Sudan authorities clamp down on social media to quash protest movement
Image credit: REUTERS/Mohamed Nureldin Abdallah/File Photo
Sudanese authorities are blocking access to popular social media platforms, which anti-government are using to organise and broadcast nationwide protests triggered by the country's economic crisis, local internet users have claimed.
Throughout the last fortnight, Sudan has been rocked by daily demonstrations, with protesters setting alight ruling party buildings and calling on President Omar al-Bashir - who first took power in a 1989 military coup - to step down.
Given that the Sudanese state authorities already tightly control traditional media, such as newspapers and television, the internet has become the new key information battleground. In a population of 40 million people, approximately 13 million Sudanese people use the internet and more than 28 million own a smartphone, according to local media.
Historically, a total internet blackout was imposed in 2013 during a previous period of extremely violent protest. Regarding the latest unrest, Salah Abdallah, the former head of Sudan’s National Intelligence and Security Service, told a news conference in December 2018: “There was a discussion in the government about blocking social media sites and in the end it was decided to block them.”
Users of the three main telecoms operators in Sudan - Zain, MTN and Sudani - have reported that access to Facebook, Twitter and WhatsApp has only been possible through use of a virtual private network (VPN). While VPNs can have connection problems of their own, and their use is not widely understood among the general population, some Sudanese activists have been actively using them to organise and document the demonstrations.
Hashtags in Arabic such as “Sudan’s_cities_revolt” have been widely circulated, accompanied by hashtags in English such as #SudanRevolts.
“Social media has a really big impact and it helps with forming public opinion and transmitting what’s happening in Sudan to the outside,” said Mujtaba Musa, a Sudanese Twitter user with over 50,000 followers who has been active in documenting the protests.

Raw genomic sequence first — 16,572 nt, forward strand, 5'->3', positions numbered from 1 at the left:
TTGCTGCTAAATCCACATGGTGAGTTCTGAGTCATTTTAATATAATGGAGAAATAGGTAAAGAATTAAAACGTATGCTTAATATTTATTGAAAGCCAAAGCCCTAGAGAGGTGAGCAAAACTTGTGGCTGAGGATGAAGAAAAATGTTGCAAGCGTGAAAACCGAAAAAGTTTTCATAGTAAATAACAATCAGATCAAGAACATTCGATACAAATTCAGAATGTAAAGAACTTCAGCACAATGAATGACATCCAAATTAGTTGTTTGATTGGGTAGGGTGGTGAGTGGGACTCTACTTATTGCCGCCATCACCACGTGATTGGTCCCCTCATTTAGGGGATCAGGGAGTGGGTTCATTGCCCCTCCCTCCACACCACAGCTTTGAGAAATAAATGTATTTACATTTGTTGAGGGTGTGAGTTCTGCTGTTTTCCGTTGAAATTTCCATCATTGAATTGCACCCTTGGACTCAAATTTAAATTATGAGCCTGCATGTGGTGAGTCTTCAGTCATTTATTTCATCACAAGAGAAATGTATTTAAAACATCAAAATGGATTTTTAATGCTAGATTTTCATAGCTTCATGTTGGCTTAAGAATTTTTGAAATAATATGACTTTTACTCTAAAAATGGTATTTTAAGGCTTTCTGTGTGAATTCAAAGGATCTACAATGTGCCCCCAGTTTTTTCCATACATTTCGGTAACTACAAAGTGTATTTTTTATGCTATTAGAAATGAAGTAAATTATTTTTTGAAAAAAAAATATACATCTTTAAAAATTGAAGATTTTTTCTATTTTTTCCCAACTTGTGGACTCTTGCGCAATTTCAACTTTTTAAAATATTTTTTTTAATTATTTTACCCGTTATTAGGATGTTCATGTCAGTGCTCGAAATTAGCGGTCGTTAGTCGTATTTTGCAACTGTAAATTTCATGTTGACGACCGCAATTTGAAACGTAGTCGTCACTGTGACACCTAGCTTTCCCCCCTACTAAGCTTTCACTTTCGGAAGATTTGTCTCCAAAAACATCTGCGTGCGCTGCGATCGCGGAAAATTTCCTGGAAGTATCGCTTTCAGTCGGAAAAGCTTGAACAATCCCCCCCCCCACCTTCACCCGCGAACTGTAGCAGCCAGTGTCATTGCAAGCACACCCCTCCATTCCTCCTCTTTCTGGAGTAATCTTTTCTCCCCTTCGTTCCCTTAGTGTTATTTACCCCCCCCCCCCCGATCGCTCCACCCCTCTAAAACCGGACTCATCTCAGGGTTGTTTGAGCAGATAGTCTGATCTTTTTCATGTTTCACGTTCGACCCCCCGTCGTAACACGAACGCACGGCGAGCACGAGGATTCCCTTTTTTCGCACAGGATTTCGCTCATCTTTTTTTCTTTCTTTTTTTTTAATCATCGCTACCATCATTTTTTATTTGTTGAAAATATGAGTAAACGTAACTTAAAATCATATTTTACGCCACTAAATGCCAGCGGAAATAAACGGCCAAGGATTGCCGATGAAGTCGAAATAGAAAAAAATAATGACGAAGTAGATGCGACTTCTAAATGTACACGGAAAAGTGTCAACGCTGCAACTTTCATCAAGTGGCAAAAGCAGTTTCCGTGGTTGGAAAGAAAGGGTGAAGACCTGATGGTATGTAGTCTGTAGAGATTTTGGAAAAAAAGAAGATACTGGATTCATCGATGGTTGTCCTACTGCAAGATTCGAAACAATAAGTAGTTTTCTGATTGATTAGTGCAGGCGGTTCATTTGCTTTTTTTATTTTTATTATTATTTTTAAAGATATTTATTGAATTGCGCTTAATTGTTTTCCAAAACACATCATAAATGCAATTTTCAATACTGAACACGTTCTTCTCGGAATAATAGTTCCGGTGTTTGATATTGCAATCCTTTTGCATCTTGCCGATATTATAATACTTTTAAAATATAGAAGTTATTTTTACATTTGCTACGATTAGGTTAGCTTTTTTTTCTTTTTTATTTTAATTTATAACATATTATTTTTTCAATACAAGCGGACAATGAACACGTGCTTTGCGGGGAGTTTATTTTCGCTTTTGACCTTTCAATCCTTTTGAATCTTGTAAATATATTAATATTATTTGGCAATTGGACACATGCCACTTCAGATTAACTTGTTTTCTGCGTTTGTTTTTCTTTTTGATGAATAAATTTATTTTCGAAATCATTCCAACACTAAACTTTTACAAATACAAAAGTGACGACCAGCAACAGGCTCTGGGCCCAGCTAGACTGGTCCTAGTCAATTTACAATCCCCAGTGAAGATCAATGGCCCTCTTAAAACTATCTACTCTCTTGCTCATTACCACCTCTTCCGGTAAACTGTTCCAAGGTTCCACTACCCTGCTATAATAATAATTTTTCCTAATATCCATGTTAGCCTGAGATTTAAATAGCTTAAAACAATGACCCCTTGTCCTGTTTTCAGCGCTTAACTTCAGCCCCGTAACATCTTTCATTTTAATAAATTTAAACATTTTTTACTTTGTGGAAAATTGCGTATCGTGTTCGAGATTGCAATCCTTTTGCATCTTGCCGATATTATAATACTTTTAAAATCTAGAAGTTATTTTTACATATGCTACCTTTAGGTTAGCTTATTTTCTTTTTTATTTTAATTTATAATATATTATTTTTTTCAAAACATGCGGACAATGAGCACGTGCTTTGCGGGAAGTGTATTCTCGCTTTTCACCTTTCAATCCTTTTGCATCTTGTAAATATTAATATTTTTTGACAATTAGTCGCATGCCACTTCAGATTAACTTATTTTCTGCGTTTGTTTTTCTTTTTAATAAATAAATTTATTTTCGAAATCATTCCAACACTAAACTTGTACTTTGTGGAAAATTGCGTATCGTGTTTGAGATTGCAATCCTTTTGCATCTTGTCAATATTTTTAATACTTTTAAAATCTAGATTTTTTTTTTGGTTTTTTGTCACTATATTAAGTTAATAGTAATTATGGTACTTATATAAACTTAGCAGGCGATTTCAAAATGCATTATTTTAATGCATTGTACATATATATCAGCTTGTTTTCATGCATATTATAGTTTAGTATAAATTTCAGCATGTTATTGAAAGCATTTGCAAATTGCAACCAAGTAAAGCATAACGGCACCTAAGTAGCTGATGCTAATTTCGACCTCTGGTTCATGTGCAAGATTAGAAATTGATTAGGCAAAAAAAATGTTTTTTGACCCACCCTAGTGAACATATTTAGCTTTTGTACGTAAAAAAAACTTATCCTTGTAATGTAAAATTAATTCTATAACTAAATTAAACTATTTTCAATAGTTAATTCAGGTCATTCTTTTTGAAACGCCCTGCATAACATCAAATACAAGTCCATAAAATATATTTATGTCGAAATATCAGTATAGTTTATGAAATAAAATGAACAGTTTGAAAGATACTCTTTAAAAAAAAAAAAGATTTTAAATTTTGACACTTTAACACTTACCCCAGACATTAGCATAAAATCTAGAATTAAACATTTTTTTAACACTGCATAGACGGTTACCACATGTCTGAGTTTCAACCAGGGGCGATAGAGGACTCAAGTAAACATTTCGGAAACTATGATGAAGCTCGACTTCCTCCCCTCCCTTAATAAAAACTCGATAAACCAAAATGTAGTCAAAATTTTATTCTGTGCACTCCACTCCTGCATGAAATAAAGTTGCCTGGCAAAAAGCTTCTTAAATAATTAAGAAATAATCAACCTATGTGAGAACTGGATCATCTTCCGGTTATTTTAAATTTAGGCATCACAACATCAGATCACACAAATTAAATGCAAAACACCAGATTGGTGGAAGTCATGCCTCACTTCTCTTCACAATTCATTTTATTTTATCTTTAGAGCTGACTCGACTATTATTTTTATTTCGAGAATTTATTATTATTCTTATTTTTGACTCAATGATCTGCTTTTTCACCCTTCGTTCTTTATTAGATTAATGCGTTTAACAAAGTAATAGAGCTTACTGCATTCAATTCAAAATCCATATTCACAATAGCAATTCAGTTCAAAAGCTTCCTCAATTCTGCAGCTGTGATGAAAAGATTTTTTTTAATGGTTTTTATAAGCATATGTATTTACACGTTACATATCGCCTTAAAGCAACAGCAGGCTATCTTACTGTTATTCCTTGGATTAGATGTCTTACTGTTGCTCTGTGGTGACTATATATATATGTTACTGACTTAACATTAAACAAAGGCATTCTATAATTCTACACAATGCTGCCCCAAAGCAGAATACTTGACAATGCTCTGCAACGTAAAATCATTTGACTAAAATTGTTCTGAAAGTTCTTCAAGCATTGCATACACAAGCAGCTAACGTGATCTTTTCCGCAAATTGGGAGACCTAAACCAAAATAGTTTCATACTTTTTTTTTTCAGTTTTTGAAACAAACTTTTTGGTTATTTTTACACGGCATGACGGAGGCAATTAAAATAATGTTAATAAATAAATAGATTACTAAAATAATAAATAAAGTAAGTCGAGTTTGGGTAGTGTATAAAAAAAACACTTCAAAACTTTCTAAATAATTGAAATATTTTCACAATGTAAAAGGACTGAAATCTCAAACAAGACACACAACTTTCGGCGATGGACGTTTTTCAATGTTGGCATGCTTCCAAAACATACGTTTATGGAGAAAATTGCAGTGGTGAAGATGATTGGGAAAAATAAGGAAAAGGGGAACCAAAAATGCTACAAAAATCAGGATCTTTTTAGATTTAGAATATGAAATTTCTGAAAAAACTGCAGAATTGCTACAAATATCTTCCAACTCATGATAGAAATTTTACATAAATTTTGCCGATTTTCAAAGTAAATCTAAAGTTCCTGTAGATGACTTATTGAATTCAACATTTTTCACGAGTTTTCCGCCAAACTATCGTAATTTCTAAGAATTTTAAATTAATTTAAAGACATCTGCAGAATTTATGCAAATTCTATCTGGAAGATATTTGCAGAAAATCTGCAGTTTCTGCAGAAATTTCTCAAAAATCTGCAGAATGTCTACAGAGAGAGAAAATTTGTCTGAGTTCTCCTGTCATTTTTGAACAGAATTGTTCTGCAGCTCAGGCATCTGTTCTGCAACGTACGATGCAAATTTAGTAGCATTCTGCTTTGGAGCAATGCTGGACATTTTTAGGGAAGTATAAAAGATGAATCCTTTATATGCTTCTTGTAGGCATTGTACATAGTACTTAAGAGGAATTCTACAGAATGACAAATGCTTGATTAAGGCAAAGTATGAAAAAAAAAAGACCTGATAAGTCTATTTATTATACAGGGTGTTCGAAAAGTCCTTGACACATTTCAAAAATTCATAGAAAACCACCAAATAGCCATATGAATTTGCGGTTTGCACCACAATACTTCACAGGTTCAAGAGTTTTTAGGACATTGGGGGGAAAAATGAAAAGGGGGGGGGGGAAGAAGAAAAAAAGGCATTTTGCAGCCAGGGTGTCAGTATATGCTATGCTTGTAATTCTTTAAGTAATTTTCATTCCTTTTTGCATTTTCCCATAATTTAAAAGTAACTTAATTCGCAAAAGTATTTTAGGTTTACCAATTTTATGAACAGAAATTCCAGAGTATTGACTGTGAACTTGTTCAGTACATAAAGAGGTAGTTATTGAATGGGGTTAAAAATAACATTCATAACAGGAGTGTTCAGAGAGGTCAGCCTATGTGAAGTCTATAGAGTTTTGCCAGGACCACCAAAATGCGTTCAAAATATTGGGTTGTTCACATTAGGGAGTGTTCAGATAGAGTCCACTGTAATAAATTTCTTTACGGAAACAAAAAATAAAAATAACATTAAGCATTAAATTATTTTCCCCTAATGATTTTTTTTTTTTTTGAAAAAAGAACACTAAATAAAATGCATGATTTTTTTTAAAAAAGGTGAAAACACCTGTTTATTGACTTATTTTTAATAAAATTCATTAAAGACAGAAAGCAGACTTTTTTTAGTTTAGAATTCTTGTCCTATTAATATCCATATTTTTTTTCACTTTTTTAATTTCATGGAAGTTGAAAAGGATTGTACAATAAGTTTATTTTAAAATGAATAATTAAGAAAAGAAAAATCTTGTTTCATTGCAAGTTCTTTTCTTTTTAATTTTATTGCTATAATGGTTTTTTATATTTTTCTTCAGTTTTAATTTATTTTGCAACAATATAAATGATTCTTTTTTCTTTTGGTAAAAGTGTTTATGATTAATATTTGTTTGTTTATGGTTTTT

NetBlocks, a digital rights NGO, said that data it collected, including from thousands of Sudanese volunteers, provided evidence of “an extensive internet censorship regime”.
Bader al-Kharafi, CEO of parent company Zain Group, told Reuters: “Some websites may be blocked for technical reasons beyond the company’s specialisation.”
Neither the National Telecommunications Corporation, which oversees the sector in Sudan, nor MTN or Sudani could be reached for comment. Twitter and Facebook, which also owns WhatsApp, declined to comment.
“While Sudan has a long history of systematically censoring print and broadcast media, online media has been relatively untouched despite its exponential growth in recent years,” said Mai Truong of US-based advocacy group Freedom House. “The authorities have only now started to follow the playbook of other authoritarian governments.”
The unrest in Sudan continues, as a financial crisis threatens to engulf the nation and topple long-standing incumbent President al-Bashir. The civil unrest was provoked in December by rising bread prices, culminating in demonstrators razing the ruling party headquarters in the city of Atbara and triggering two weeks of ongoing protests that soon spread across the entire country.
So far, officials have acknowledged 19 deaths as a result of the demonstrations, although Amnesty International has reported that is has received credible reports that 37 protesters have already been shot dead. Today (Thursday) Sudanese security forces were seen firing tear gas at protesters who were trying to deliver an anti-government petition to the local headquarters of President al-Bashir’s ruling party in Port Sudan, according to an eye witness.
President al-Bashir has survived as one of the region’s longest-serving leaders, despite 20 years of US sanctions and an indictment by the International Criminal Court on charges of crimes against humanity and genocide in Darfur.
In a similar vein regarding the suppression of internet freedom, Vietnam’s new cyber-security law came into effect on 1 January 2019, censoring what its citizens can read online and placing strict controls on the operations of overseas tech companies within the country.